How to Become a Politician

December 19, 2012

Becoming a politician is a somewhat rare and very exciting career choice. On one hand you can make a high salary and have a huge impact on the world as a politician. On the other, your entire life becomes public information and you are hated by half of the population no matter your opinions. If you are one of those people that wants to be a politician, read on.

Decide If It’s For You

Politics isn’t for everyone. In fact, there are very few people who really want to live that type of life. I have a friend that likes to say “anyone smart enough to be President is smart enough NOT to be President”. After all, most of them are hated by a majority of the population, and they are sometimes even assassinated. Being in politics is a career with a lot of downsides. Before you make the decision to become a politician at any level, make sure you can honestly answer yes to all of these questions:

  • Are you okay with your entire life being displayed to the public, including your flaws? Remember that many politicians are subjected to very public scandals in their careers.
  • Can you state your opinions honestly, and hold true to them even if a large portion of the population hates you for them?
  • Do you love public speaking?
  • Can you be committed to having a professional demeanor under any circumstances, even trivial ones?
  • Are you passionate about making decisions that will benefit the populace you are serving?
  • Are you and your family prepared for a very unstable employment path, one which may see multiple years of unemployment as well as months on the road?


If you think you can handle it, and have made the decision with the support of your family, you need to fully commit to the notion of becoming a politician. Politics isn’t like other types of jobs that you can easily dip your feet into and test. Getting a political office requires you to dedicate yourself completely. It will likely take many hours of work without getting paid, talking to hundreds of people who aren’t really listening, and maybe even using a chunk of your own life savings to run a campaign. So make sure that if you decide to run for political office that you are fully committed to getting elected.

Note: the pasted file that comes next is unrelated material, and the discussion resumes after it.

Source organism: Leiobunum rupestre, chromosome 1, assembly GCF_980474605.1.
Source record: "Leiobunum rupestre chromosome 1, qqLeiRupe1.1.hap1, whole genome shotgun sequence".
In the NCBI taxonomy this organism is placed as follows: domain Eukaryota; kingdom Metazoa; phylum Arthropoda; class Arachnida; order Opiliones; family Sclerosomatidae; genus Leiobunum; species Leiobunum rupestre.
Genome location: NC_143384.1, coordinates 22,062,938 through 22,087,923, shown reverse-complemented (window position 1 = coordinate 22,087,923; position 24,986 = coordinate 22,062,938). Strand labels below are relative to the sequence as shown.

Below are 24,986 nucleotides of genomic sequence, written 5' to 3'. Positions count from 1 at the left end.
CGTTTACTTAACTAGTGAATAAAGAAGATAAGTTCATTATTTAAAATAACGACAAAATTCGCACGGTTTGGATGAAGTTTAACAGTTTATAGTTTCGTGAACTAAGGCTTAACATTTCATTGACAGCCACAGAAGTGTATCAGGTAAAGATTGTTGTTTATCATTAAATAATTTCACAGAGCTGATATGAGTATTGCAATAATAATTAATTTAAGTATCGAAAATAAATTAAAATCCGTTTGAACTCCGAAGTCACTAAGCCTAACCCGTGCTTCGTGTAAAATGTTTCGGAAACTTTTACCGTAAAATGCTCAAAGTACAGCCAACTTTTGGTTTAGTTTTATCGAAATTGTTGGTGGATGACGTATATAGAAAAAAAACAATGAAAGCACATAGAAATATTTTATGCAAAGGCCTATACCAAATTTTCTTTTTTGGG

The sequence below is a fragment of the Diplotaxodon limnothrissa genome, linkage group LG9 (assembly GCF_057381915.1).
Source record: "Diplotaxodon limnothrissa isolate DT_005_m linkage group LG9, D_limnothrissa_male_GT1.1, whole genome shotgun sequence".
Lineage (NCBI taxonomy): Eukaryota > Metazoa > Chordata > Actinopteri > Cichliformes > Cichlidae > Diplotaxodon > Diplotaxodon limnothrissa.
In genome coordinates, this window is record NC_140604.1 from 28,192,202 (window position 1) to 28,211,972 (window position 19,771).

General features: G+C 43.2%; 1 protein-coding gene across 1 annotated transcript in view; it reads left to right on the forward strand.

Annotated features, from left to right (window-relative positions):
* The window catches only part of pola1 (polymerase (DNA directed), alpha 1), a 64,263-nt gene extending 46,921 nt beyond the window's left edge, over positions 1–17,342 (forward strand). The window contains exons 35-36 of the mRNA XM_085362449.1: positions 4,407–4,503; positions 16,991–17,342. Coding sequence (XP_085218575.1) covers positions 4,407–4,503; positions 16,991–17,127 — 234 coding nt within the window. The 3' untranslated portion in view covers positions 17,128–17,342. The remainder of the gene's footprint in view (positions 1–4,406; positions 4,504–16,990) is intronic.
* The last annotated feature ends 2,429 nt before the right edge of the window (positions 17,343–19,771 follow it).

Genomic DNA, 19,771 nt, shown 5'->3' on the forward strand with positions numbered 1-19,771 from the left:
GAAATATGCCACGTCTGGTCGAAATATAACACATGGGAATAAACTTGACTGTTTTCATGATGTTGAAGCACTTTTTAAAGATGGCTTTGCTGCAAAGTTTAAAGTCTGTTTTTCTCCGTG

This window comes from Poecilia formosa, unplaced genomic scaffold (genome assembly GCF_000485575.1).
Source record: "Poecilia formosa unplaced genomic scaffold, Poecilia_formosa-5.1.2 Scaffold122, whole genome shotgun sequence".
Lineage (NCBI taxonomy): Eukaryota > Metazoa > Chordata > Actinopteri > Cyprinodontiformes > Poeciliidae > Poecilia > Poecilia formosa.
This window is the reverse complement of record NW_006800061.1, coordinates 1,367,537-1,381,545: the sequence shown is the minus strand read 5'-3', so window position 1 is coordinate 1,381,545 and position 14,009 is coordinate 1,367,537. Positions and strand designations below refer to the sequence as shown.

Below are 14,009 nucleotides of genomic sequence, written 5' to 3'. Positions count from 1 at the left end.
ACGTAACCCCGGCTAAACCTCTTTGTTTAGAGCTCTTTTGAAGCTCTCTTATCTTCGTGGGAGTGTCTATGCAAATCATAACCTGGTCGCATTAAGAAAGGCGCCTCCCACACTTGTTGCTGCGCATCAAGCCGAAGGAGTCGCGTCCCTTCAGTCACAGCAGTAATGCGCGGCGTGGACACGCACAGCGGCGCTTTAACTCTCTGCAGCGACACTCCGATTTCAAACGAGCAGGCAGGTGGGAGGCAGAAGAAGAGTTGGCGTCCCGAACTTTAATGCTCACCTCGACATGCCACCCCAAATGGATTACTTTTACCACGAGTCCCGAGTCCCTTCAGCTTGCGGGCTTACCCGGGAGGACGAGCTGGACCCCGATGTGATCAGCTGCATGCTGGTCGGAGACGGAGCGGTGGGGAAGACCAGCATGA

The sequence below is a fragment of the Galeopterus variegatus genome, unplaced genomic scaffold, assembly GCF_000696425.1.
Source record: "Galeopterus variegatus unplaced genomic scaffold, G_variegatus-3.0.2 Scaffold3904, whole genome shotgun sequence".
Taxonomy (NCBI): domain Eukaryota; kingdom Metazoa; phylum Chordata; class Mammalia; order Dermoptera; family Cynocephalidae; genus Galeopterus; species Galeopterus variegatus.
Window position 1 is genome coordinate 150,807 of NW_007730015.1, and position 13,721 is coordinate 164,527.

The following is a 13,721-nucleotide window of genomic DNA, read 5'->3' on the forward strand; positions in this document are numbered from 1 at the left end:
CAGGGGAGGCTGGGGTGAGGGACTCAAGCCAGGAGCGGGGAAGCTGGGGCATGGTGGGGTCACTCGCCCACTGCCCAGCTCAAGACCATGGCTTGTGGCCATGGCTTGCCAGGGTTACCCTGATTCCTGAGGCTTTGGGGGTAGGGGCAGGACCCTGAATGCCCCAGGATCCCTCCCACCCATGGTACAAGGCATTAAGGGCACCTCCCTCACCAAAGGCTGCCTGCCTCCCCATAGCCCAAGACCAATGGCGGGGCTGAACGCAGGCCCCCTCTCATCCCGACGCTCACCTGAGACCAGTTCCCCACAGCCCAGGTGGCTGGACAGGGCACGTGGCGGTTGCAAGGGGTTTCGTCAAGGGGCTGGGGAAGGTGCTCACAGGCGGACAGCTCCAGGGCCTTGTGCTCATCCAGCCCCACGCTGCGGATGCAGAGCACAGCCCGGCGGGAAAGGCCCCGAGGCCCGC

Get Everything Else In Order

How to Become a PoliticianBefore you start to make preparations for your campaign, you should make sure that you have your other affairs all in line.

First and foremost, make sure you have your finances all in order. If your bid for election is unsuccessful, you’ll suddenly find yourself unemployed. So before you make the decision to run for an office, make sure you have enough money saved up to last for at least a few months after the campaign is over. That way your family can survive if you aren’t elected.

After that, make sure you settle all things well with any current employers. Let them know that you are running for office, and what the possible outcomes are. Chances are they will support you and help you as much as they can if you give them advance warning.

Lastly, make sure your friends and family are totally aware of what your decision means. They need to know the responsibilities you’ll have if you are elected, as well as how busy you’ll be during an election year. The last thing you want to do is make someone important to you unhappy because you didn’t give them a clear picture of what would be happening.

Build Your Resume

Successful politicians all have one thing in common: A very solid resume. And I’m not just talking about a nicely formatted sheet of paper. I’m talking about having achievements that will make people take you seriously. Here are some critical things that you can work towards to build up your resume before running for office:

  • Education: Having a top notch education is key for politicians. You don’t have to go to Harvard Law to become your next school board chairman, but if all you have is an Associates Degree in art history you won’t be taken too seriously by many people.
  • Work Experience: If the only job you’ve ever worked before involved a spatula and a grill, you probably aren’t ready to run for political office. Depending on what office you are going for, it may be necessary for you to have experience in high level positions with prestigious companies. The more titles and experience you can show off, the better.
  • Volunteer Experience: Many voters will make their decision based largely on who has had a bigger impact in their communities, especially for local offices. Do as much volunteer work as you can and help as many people as possible.
  • Leadership Experience: Hopefully in both your work and volunteer careers you’ve had plenty of leadership roles. Politicians are leaders, and voters are looking for someone who has shown they can lead effectively and wisely.
  • Notable Accomplishments: Oftentimes it can be a good idea to have some miscellaneous facts to accent your primary list of achievements. Have you climbed Mount Everest or survived a gunshot? Some accomplishments may be out of place on a traditional resume, but you can use them in your campaigns to help people connect with you.
  • Being Published: It’s no coincidence that “The Audacity of Hope” topped the bestseller lists around the same time that Barack Obama announced his candidacy for the Democratic Presidential Nomination in 2007. Being a published writer establishes credibility, and it also puts your opinions in front of eyes you otherwise may not be able to reach. You don’t have to write a bestseller, even something as simple as a letter to the editor will help.